Riding Club: A motorcycle-based social group that’s devoted mostly to riding, talking about and/or working on bikes in a casual atmosphere. Contrast with the extremely tight-knit dynamics, hierarchical structures and lifetime commitment of a motorcycle club.
Road Rash: The extremely painful abrasion that results when your skin hits the pavement in a crash. Riding ATGATT is the best way to prevent road rash.
Sissy Bar: A back rest for the seat on a motorcycle. Most of the time, people aren’t using this term to insult someone—that’s just what this particular piece of gear has come to be called.
Slicks: A type of motorcycle tire designed for racing. Slicks get their name from the fact that they have no or very little tread pattern. That “slick” design can improve speed and handling, but it also makes them not street legal.
Softail: A type of motorcycle with a rear suspension, exemplified by its originator, the Harley-Davidson Softail. When Harley introduced the Softail in 1984, it popularized bikes with rear suspensions hidden by the body of the bike, and Harley still uses the Softail chassis in many of its cruisers. However, cruisers like the Kawasaki Vulcan and Honda Shadow are also often called softails because they use a similar suspension and body style.
Squid: A derogatory term for an overly-cocky rider. Specifically applied to riders who flaunt their lack of protective gear and/or try to ride far above their skill level to maintain an image.
Standard: A popular type of motorcycle with a slimmed-down profile thanks to its lack of a fairing and its small fenders. Available in a wide range of aesthetic styles, from vintage styles modeled after cruisers and cafe racers to more modern styles similar to a more minimalist sport bike. Also known as naked bikes or streetfighters.
Sturgis: The Sturgis Motorcycle Rally in Sturgis, South Dakota. One of America’s largest and most legendary motorcycle rallies, with hundreds of thousands of riders attending every year. Primarily focused on Harleys and other cruisers, but features bikes (and riders) of all kinds.
Tank-Slapper: A sudden and extremely dangerous oscillation of the handlebars back and forth at high speed, so called because they sometimes move so violently that they strike the gas tank. Occurs when the front wheel loses traction, causing the bike to try to “buck” the rider off. Can be caused by a problem with the bike or by an operator error. Also known as a shimmy or death wobble.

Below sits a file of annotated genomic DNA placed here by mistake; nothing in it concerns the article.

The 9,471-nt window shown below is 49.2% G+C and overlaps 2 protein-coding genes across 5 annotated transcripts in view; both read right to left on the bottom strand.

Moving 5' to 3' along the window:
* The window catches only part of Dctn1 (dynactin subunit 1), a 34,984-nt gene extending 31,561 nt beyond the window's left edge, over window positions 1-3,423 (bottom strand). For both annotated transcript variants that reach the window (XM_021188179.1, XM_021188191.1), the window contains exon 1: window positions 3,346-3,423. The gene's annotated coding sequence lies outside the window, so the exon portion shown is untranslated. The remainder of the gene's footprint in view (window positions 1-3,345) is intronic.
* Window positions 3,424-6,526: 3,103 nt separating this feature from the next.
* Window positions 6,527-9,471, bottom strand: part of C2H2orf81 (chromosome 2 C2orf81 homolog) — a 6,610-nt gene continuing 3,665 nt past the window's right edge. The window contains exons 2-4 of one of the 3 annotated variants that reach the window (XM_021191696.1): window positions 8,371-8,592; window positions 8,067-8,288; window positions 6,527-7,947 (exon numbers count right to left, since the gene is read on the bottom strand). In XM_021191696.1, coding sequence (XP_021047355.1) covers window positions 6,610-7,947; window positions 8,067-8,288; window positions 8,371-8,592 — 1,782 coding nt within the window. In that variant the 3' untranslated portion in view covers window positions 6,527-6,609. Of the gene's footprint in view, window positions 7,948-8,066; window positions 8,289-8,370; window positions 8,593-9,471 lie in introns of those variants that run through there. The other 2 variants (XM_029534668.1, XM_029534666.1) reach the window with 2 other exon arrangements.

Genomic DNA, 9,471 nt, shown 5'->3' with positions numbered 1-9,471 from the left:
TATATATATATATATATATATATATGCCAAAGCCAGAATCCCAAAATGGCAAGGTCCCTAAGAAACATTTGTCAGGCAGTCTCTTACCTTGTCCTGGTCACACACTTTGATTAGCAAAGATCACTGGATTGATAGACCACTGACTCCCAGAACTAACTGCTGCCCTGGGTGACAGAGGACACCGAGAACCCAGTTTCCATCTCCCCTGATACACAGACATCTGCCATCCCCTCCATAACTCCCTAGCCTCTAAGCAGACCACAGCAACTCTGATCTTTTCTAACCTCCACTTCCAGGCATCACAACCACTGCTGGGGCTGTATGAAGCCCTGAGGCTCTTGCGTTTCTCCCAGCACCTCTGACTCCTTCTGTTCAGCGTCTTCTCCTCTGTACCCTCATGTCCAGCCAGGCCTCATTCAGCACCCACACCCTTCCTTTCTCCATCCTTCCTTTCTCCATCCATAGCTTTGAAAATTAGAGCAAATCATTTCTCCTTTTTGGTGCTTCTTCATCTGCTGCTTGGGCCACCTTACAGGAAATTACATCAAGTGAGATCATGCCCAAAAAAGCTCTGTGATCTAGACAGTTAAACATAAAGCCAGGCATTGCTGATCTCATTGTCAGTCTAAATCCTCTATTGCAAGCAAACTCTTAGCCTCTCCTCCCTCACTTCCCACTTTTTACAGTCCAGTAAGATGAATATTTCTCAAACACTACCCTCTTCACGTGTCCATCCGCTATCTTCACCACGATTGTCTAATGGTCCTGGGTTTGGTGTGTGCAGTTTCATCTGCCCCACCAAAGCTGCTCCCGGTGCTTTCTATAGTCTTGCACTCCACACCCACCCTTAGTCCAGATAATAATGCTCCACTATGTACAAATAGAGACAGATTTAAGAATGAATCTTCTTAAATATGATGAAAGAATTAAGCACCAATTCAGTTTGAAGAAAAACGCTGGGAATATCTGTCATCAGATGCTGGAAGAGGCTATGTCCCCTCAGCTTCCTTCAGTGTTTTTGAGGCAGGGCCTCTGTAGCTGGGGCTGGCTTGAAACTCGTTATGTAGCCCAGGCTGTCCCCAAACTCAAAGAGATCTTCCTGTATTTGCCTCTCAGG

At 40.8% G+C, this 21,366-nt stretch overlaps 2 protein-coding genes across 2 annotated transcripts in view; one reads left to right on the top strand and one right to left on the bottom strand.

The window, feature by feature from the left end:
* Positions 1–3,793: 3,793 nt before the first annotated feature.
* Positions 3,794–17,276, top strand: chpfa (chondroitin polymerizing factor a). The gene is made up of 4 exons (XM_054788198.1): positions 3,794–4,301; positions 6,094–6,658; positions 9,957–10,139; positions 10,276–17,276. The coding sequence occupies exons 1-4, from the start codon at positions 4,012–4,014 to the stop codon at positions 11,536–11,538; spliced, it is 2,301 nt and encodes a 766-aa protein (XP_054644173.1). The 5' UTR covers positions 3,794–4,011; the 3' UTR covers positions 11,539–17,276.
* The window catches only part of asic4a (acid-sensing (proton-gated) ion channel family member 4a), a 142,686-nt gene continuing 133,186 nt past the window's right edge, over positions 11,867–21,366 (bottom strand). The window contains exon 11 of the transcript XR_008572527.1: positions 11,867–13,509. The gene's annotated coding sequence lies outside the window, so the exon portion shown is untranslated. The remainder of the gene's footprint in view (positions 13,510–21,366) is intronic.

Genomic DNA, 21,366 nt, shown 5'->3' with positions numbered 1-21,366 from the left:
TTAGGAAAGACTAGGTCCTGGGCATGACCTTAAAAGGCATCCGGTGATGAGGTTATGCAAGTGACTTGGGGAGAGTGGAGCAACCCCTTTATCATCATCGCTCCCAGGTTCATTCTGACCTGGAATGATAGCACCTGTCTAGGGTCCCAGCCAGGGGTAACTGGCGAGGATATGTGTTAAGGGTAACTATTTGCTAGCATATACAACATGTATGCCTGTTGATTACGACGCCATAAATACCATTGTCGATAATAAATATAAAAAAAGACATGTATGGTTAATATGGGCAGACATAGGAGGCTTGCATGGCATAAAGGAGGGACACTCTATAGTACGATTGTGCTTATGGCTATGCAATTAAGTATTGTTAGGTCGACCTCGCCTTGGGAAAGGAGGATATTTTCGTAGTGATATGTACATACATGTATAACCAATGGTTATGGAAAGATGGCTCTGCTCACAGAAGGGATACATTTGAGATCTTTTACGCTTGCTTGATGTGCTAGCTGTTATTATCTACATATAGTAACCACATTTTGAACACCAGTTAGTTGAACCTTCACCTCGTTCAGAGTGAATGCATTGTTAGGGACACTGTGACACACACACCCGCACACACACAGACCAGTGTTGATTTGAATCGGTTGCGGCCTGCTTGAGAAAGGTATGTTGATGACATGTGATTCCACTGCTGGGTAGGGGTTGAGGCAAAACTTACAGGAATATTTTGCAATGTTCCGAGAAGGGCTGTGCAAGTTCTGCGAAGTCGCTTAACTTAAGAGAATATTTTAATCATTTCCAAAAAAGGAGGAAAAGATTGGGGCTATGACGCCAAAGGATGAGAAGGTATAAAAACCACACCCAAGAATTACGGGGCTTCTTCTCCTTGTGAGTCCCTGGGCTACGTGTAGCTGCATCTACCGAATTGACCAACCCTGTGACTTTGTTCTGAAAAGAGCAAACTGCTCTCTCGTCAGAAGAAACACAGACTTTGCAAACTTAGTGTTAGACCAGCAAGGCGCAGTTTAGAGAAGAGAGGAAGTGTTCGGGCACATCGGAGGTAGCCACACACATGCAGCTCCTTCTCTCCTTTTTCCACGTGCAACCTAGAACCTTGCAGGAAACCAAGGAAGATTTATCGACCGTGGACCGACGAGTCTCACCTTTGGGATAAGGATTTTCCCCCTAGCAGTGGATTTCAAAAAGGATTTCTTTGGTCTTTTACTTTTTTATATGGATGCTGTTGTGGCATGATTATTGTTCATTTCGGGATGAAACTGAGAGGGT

Three-Piece Patch: A type of patch worn by one percenters. Features a central club logo, a top rocker patch with the club name and a bottom rocker patch with the club’s territory. Generally, non-one percenters should avoid wearing three-pieces, although one- and two-piece patches are fine.
Touring: A large type of motorcycle made for long-distance rides. Typically packs a large engine and an even larger body, as well as comfortable seats and storage space such as built-in panniers. Also, a verb that refers to the thing you do on a touring bike—taking a road trip on your bike.
Twisties: Curvy roads that are lots of fun for skilled riders. Some twisties, like the Tail of the Dragon, are so famous among riders that people come from all around the country (and the world) to ride them. Also known as hairpins.
V-Twin: A style of motorcycle engine associated with cruiser motorcycles. Harley-Davidson is by far the most well-known maker of V-Twin engines and, in fact, the Twin is the primary engine style that Harley offers.
Now that you know the key terms of the motorcycle world, you need a way to shoot the breeze with your buddies when you’re riding. The Cardo Packtalk Bold is the perfect answer: a rugged motorcycle helmet intercom with crystal-clear sound from a pair of JBL motorcycle speakers and groundbreaking dynamic mesh helmet communication technology. Take one on your next ride and find out what you’ve been missing!